Netflix fatigue. It’s practically a pandemic itself. The remedy? A shot of real-life cinema — square in the eye — coming soon to a theater near you. Someday. Maybe.
As part of Trump’s plan to reopen post-coronavirus America, cinemas will be among the first businesses to in the queue — at least according to this bit that recently surfaced in my newsfeed:
Theaters were hit hard by coronavirus closures, but they could be poised for a comeback under a three-phase plan unveiled Thursday by President Trump.— USA TODAY
Specifically, cinemas are part of a proposed “Phase One” that includes “LARGE VENUES (e.g., sit-down dining, movie theaters, sporting venues, places of worship) can operate under strict physical distancing protocols,” reads the plan.
This might save your local multinational conglomerate’s theatrical chain but what about the indies and smaller operators who have had to innovate new ways of keeping an audience while waiting for their CARES Act loans to get funded? These rare, single-screen gems and art houses that don’t have access to, say, the $500 million in private debt funding that AMC Theatres is raising to weather COVID-19.
“Theater owners have increasingly begun to float the possibility of reopening sometime in July, in the middle of what would normally be Hollywood’s key summer blockbuster movie season,” reports the Los Angeles Times. This is good news for players like AMC that have economies of the scale on their side (1,000 locations across the globe with more than half in the US in AMC’s case) but it also seems unreasonably ambitious, despite “flattening curves.” As the New York Times observes, “Surges are inevitable, the models predict, even when stadiums, churches, theaters, bars and restaurants remain closed…The tighter the restrictions, experts say, the fewer the deaths and the longer the periods between lockdown.”
China — where “more than 500 cinemas re-opened their doors to the public after being closed since late January (though largely no one turned up),” Deadline reported.
But now, the Beijing Film Bureau has ordered all of China’s movie theaters shuttered once again (and with no explanation as to why though it probably has to do with the same reason they closed all of its 70,000 theaters back in January).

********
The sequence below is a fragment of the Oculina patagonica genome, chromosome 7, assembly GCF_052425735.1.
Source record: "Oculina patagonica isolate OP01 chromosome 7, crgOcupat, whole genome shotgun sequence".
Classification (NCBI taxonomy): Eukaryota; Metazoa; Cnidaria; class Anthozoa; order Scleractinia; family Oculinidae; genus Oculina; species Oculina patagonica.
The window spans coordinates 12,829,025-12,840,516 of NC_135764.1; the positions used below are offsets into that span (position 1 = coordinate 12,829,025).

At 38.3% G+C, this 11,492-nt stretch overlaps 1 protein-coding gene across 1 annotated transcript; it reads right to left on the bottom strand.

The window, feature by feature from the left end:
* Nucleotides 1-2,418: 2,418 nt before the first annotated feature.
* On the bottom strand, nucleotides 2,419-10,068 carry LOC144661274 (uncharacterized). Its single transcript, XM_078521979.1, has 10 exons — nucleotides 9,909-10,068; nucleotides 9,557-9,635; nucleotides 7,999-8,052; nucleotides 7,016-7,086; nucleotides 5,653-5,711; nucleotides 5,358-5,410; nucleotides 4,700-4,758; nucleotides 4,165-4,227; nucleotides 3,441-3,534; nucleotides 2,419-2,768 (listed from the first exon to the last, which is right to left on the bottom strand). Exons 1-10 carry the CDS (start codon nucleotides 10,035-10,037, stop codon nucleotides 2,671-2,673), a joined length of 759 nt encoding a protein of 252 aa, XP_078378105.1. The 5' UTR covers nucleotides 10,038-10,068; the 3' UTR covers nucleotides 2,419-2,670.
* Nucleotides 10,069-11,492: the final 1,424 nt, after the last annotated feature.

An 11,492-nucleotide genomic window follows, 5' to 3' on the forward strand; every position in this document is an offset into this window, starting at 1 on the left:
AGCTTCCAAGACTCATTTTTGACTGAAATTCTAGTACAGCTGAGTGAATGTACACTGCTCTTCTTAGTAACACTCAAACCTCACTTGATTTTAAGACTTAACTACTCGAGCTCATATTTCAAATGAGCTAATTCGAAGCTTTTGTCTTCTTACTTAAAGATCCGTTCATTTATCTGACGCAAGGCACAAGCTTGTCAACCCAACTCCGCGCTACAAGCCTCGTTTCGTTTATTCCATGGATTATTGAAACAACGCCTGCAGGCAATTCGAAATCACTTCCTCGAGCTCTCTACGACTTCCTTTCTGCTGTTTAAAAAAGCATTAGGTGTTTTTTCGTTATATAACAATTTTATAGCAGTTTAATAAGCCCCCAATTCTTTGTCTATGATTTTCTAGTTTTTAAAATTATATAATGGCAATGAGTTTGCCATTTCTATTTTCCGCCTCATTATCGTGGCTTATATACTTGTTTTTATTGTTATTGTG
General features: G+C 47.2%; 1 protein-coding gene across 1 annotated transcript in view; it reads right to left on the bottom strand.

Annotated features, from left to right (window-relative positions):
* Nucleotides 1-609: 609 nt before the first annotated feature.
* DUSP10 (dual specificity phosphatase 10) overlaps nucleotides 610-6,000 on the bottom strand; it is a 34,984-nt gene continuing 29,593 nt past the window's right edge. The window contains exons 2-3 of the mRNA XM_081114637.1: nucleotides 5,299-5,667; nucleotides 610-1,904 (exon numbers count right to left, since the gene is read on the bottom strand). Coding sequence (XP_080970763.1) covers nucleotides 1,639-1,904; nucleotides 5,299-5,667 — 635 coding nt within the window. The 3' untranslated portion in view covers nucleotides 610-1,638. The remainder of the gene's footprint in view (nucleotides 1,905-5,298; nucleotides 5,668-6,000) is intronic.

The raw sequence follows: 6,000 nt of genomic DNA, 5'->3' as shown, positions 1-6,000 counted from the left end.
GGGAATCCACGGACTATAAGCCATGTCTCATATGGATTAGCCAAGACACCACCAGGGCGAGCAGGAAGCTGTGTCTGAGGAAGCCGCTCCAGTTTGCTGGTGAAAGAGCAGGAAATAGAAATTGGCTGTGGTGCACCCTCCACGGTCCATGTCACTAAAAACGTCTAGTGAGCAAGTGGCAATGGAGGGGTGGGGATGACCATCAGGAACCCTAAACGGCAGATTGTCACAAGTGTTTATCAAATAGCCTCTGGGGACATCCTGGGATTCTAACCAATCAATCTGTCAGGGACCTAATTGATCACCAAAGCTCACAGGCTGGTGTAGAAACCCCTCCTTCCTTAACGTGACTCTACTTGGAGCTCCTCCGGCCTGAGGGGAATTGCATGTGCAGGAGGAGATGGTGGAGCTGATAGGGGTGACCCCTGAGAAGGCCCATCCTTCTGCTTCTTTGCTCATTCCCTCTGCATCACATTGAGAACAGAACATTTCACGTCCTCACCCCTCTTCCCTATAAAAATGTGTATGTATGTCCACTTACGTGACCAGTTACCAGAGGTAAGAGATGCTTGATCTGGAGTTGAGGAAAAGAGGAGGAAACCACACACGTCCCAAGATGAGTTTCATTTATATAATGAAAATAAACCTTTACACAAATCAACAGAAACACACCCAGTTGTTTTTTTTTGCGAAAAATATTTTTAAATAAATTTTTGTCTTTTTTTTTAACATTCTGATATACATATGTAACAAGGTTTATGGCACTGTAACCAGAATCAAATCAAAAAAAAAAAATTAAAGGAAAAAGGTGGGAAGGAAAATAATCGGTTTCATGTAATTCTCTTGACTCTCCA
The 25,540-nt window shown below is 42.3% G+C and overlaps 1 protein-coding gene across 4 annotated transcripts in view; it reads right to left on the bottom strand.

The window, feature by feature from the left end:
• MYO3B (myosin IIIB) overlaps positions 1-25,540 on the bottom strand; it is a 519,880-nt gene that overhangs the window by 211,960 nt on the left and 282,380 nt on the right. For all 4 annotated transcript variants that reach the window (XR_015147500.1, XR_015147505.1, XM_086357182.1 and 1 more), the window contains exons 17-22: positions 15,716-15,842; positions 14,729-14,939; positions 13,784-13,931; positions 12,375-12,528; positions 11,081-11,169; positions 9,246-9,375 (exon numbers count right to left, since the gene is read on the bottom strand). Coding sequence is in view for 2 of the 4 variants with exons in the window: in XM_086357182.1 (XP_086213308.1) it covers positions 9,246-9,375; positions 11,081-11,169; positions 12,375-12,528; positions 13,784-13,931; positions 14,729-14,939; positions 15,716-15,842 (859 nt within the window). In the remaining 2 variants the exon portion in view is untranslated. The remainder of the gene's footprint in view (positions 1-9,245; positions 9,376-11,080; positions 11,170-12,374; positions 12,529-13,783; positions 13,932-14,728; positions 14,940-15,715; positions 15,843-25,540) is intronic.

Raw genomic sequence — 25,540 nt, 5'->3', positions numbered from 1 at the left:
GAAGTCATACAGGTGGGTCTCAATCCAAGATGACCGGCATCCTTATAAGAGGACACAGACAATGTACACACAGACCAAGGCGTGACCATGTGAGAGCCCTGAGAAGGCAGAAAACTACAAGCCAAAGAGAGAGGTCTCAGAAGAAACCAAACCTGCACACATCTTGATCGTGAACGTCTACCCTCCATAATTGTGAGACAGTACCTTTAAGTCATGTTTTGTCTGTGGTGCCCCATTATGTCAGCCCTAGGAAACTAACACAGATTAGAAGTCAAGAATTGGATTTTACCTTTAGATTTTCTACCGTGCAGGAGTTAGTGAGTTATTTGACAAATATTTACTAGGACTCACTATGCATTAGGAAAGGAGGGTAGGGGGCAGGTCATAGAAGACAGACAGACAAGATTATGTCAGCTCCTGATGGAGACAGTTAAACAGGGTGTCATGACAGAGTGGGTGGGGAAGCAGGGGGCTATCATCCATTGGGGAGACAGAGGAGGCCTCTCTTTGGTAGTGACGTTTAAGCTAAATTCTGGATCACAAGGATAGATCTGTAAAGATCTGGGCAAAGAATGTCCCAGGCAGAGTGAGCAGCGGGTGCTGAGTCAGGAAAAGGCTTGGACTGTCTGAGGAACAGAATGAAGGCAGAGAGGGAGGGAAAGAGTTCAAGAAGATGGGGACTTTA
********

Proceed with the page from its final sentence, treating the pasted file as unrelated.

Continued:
Meanwhile, smaller theaters like The Belcourt, Nashville’s nearly century-old nonprofit film center, have had to make forays into the digital dominion of streaming to keep it’s audience and culture alive. Its Living Room Film Club convenes “gatherings” of film fans in their homes to discuss films screened on the Criterion Channel. They even cut a deal with the streamer to discount their members.
The Big Picture
Perhaps this is the model of cinema’s future evolution as a collective experience. Sure, it’s not dissimilar from what was once called “appointment TV” and its subsequent Monday morning watercooler discussions. But it is “cinema” of a sort. And frankly, the prospect of sharing a room full of recirculated air with tens, if not hundreds of strangers, seems so passé now. (I shouldn’t quibble about theater air quality — in the 80s, I used to work at a theater that still had a smoking section and bummed Gauloises while I made notes for what became The Late Projectionist.) That said, even if one takes precautions (like forgoing popcorn to wear an N95 mask), it’s difficult to imagine comfortably losing oneself in a film when every cleared throat could be a cornucopia of contagion.
I’ll stay home and experiment, like The Belcourt, with new/old means of collective viewing. After all, we’ve successfully ported Happy Hour to Zoom — why not the experience of movie theaters? In fact, the notion of a “movie club” came up during my last online wine time. This is probably how it starts: simply, pockets of cineastes coalescing around what they love. Because cinema is still important, movies are still big, it’s just — to borrow a line from Gloria Swanson — “the pictures that got small.”